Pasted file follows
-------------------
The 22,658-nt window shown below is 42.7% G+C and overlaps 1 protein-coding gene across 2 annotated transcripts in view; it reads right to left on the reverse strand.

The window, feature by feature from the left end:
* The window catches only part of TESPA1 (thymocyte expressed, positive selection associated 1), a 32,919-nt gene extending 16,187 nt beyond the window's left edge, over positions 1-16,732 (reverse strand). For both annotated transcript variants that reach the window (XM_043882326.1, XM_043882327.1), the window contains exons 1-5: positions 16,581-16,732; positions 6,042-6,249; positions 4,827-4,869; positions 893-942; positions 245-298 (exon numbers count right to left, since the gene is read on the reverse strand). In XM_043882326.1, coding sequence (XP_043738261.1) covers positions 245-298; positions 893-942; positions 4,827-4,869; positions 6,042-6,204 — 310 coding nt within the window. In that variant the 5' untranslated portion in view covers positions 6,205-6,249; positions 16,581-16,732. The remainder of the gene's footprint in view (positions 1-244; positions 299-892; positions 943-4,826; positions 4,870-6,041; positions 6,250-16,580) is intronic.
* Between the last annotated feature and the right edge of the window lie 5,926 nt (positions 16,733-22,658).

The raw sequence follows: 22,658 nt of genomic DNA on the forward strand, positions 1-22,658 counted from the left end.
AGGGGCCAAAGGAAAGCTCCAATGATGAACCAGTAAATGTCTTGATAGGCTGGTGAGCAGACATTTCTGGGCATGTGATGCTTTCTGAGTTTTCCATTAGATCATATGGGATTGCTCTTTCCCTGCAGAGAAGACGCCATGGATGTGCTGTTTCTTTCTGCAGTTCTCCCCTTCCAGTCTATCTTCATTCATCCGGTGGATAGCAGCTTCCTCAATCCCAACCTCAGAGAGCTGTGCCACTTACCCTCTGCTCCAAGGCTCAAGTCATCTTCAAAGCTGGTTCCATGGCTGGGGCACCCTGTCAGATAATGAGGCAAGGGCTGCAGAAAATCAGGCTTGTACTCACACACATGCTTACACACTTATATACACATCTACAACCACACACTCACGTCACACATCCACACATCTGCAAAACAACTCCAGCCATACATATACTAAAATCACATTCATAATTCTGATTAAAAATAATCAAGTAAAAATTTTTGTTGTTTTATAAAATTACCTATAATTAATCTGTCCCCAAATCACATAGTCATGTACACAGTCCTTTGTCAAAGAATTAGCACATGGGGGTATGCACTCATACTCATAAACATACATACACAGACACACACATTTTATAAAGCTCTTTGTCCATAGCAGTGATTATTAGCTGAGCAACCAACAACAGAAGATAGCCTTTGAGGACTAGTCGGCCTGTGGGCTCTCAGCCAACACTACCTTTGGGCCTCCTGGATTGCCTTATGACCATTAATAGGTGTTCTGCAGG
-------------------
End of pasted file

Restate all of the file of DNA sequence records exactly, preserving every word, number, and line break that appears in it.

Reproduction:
The 22,658-nt window shown below is 42.7% G+C and overlaps 1 protein-coding gene across 2 annotated transcripts in view; it reads right to left on the reverse strand.

The window, feature by feature from the left end:
* The window catches only part of TESPA1 (thymocyte expressed, positive selection associated 1), a 32,919-nt gene extending 16,187 nt beyond the window's left edge, over positions 1-16,732 (reverse strand). For both annotated transcript variants that reach the window (XM_043882326.1, XM_043882327.1), the window contains exons 1-5: positions 16,581-16,732; positions 6,042-6,249; positions 4,827-4,869; positions 893-942; positions 245-298 (exon numbers count right to left, since the gene is read on the reverse strand). In XM_043882326.1, coding sequence (XP_043738261.1) covers positions 245-298; positions 893-942; positions 4,827-4,869; positions 6,042-6,204 — 310 coding nt within the window. In that variant the 5' untranslated portion in view covers positions 6,205-6,249; positions 16,581-16,732. The remainder of the gene's footprint in view (positions 1-244; positions 299-892; positions 943-4,826; positions 4,870-6,041; positions 6,250-16,580) is intronic.
* Between the last annotated feature and the right edge of the window lie 5,926 nt (positions 16,733-22,658).

The raw sequence follows: 22,658 nt of genomic DNA on the forward strand, positions 1-22,658 counted from the left end.
AGGGGCCAAAGGAAAGCTCCAATGATGAACCAGTAAATGTCTTGATAGGCTGGTGAGCAGACATTTCTGGGCATGTGATGCTTTCTGAGTTTTCCATTAGATCATATGGGATTGCTCTTTCCCTGCAGAGAAGACGCCATGGATGTGCTGTTTCTTTCTGCAGTTCTCCCCTTCCAGTCTATCTTCATTCATCCGGTGGATAGCAGCTTCCTCAATCCCAACCTCAGAGAGCTGTGCCACTTACCCTCTGCTCCAAGGCTCAAGTCATCTTCAAAGCTGGTTCCATGGCTGGGGCACCCTGTCAGATAATGAGGCAAGGGCTGCAGAAAATCAGGCTTGTACTCACACACATGCTTACACACTTATATACACATCTACAACCACACACTCACGTCACACATCCACACATCTGCAAAACAACTCCAGCCATACATATACTAAAATCACATTCATAATTCTGATTAAAAATAATCAAGTAAAAATTTTTGTTGTTTTATAAAATTACCTATAATTAATCTGTCCCCAAATCACATAGTCATGTACACAGTCCTTTGTCAAAGAATTAGCACATGGGGGTATGCACTCATACTCATAAACATACATACACAGACACACACATTTTATAAAGCTCTTTGTCCATAGCAGTGATTATTAGCTGAGCAACCAACAACAGAAGATAGCCTTTGAGGACTAGTCGGCCTGTGGGCTCTCAGCCAACACTACCTTTGGGCCTCCTGGATTGCCTTATGACCATTAATAGGTGTTCTGCAGG